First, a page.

33 F.3d 56: Notice: Seventh Circuit Rule 53(b)(2) States Unpublished Orders Shall Not Be Cited or Used As Precedent Except to Support a Claim of Res Judicata, Collateral Estoppel or Law of the Case in Any Federal Court Within the Circuit.chuck W. Adams, Petitioner-appellant, v. Danny Mcbride and Pamela Carter, Respondents-appellees
United States Court of Appeals, Seventh Circuit. - 33 F.3d 56
Submitted Aug. 9, 1994.*Decided Aug. 19, 1994
Before POSNER, Chief Judge, and EASTERBROOK and KANNE, Circuit Judges.
Chuck W. Adams, a prisoner of Indiana, was removed from his assignment as a tutor and placed in more secure custody after the prison's Conduct Adjustment Board concluded that he had made sexual proposals or threats to a teaching assistant. He filed this suit seeking a writ of habeas corpus and damages. See Graham v. Broglin, 922 F.2d 379 (7th Cir.1991).
By the time the district court issued its opinion, Adams had been returned to the prison's general population. The request for habeas corpus is therefore moot. Adams does not argue that he is likely to be penalized again for sexual misconduct, and the possibility that the incident will be held against him when he applies for parole does not keep the case alive. Adams is serving a life sentence. If the finding of misconduct made him ineligible for parole or clemency, that disability would permit review under Carafas v. LaVallee, 391 U.S. 234 (1969). But because there is no such disability attached to the finding, and parole officials are more apt to be influenced by what Adams did rather than the particular consequence attached to it by the prison, the governing authority is Lane v. Williams, 455 U.S. 624 (1982), which holds that an event's potential influence on future discretionary decisions does not keep a dispute live. We add for completeness that Adams appears to lack a claim on the merits in any event. Superintendent v. Hill, 472 U.S. 445 (1985); Wolff v. McDonnell, 418 U.S. 539, 567-68 (1974).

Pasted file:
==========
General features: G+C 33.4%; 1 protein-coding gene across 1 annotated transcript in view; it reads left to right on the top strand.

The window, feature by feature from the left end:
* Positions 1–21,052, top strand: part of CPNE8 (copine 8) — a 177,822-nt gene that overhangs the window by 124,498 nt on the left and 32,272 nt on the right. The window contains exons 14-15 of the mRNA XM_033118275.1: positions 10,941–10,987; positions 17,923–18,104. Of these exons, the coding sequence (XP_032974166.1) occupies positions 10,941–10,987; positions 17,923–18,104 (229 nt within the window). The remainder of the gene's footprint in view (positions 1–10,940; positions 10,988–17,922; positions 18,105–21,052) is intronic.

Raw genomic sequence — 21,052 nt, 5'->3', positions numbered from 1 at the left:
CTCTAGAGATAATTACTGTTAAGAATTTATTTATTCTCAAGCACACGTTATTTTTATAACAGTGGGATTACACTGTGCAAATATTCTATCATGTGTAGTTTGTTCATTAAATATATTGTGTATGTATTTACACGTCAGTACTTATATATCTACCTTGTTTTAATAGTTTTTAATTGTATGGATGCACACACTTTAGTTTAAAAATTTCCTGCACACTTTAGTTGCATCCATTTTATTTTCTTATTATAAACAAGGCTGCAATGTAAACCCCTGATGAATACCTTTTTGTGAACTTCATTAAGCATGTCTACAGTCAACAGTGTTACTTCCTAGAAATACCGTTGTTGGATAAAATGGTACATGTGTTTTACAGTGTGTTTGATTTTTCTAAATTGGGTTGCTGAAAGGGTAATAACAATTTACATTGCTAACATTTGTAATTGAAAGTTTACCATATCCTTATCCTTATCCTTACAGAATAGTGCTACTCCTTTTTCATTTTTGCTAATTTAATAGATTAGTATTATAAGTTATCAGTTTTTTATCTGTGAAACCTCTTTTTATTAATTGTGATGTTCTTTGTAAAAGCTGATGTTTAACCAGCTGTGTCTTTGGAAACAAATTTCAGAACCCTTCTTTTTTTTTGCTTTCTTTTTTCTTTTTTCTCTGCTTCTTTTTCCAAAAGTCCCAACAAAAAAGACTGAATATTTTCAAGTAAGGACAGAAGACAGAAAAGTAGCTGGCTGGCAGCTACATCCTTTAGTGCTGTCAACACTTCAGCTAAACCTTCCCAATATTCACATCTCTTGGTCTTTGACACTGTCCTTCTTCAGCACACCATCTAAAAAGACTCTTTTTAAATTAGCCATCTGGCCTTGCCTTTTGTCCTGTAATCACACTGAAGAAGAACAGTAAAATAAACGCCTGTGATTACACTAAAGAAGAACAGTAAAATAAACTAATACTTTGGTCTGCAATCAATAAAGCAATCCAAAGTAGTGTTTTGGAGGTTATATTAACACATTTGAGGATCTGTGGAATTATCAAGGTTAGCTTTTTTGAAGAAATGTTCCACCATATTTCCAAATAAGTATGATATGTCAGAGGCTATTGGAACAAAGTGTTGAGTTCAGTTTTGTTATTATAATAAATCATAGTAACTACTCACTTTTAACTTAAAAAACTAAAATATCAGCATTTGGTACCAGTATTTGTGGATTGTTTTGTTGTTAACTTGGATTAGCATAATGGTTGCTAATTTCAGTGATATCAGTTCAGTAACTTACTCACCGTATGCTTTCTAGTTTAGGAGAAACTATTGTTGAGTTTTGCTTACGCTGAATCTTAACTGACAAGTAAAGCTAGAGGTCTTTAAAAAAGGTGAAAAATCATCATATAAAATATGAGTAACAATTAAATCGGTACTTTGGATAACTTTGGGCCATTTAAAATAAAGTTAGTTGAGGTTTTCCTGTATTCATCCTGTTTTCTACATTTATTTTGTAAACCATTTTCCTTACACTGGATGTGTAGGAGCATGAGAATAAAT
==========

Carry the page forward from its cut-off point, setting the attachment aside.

As for damages: job assignments in prison are not "liberty" or "property" for purposes of the due process clause, so Adams cannot complain about the procedures the prison used to determine that he is no longer a suitable tutor. See Wallace v. Robinson, 940 F.2d 243 (7th Cir.1991) (en banc). He also neglected to sue the persons who made the decisions adverse to him. The two respondents--the Superintendent of the prison and the Attorney General of Indiana--cannot be ordered to pay damages for any missteps by their subordinates.
To the extent the petition seeks a writ of habeas corpus, the judgment is vacated and the case is remanded with directions to dismiss as moot. To the extent Adams seeks damages, the judgment is affirmed.